With the results of the CRIMSON prohibition poll showing the sentiment of the University to be largely opposed to the Eighteenth Amendment as it now stands, comes an interview with Mr. Julian Codman '92, a prominent Boston lawyer, in which he decries the Volstead Act in the strongest terms. "In my opinion", says Mr. Codman, "drinking at Harvard never had any harmful effect.
"In fact I would go so far as to say that drinking as it was done at the University in pre-prohibition days was even beneficial. It brought about a spirit of comradeship and opportunities for social gatherings largely lacking at present; and, above all, it taught men how to act when, so to speak, they 'had a little bit aboard'.
"It has been said that we are in this world to be educated; we cannot be educated in the true sense, if our brother shuts us up in a glass cage. Every experience we have serves to educate us in the ways of life. If an institution or a government forbids us to have these experiences, we are cut off from a whole part of life, and cannot hope to understand it. We must have our temptations, and we must fall, if need be, before we are fitted to meet them evenly in life. The Volstead Act is only another restriction on experience, and without being a hypocrite I cannot but urge every red blooded, virile man to disregard prohibition as it now stands.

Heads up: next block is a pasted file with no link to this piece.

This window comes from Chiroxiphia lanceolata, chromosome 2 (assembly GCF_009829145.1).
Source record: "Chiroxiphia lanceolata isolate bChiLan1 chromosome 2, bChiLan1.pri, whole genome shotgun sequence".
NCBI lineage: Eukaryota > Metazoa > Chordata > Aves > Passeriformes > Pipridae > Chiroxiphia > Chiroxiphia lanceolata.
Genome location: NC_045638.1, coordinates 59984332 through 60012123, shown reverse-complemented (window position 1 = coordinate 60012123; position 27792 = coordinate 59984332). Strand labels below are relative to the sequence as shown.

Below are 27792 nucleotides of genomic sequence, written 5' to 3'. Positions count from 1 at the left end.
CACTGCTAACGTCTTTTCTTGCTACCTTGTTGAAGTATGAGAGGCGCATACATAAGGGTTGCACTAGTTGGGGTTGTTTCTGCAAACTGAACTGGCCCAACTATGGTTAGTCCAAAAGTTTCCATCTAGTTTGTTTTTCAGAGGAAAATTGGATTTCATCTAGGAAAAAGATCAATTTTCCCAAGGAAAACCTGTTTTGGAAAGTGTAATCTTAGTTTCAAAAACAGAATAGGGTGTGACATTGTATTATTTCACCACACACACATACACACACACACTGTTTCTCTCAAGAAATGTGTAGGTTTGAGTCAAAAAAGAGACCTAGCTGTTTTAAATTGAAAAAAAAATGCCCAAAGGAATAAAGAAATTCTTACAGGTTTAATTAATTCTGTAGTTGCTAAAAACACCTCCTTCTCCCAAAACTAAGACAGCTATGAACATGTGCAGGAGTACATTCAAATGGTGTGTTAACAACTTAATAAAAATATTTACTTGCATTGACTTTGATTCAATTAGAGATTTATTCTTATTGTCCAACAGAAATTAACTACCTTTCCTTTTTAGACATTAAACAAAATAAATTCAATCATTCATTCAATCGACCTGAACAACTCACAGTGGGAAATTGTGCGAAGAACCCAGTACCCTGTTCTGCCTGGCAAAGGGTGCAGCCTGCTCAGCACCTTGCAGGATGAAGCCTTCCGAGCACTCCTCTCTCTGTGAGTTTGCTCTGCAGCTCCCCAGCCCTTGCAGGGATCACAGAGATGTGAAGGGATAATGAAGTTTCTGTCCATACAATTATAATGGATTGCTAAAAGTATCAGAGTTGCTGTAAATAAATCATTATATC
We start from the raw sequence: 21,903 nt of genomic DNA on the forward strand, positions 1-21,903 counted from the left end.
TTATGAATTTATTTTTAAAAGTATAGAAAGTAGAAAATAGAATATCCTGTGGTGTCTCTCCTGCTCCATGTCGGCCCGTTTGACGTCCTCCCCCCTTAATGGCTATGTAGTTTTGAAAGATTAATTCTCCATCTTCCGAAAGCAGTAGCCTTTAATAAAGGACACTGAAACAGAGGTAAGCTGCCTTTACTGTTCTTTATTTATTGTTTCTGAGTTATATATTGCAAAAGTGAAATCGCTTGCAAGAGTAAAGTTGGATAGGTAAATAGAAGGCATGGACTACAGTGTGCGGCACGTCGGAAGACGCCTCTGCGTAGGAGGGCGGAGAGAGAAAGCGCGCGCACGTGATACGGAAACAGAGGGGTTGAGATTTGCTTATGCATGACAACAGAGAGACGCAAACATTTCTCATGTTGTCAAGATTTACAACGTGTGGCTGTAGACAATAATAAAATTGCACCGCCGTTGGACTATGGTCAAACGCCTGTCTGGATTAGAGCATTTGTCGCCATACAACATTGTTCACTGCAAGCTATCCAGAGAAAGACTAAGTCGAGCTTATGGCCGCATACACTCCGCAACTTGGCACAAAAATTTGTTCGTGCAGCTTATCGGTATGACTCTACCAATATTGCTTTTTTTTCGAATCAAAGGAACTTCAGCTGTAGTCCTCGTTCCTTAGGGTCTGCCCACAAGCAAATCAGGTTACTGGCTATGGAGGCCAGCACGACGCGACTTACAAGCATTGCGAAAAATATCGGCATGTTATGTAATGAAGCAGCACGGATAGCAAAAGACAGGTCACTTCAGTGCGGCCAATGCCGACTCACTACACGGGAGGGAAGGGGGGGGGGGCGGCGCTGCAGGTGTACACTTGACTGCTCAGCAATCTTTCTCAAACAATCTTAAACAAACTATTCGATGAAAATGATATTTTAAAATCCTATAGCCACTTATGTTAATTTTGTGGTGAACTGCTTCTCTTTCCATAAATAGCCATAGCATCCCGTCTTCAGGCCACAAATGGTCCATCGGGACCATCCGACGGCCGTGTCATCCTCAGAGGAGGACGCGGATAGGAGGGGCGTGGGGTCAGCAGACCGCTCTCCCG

"The problem, it seems to me," continues Mr Codman, "is whether the Federal Government of this country shall actually absorb the functions of the States so that they are no longer sovereign as provided in the Constitution. Also whether the same government shall establish a paternalism over the individual citizen, directing his activities from the cradle to the gravel or whether, on the contrary, we shall return to the theory of our fathers.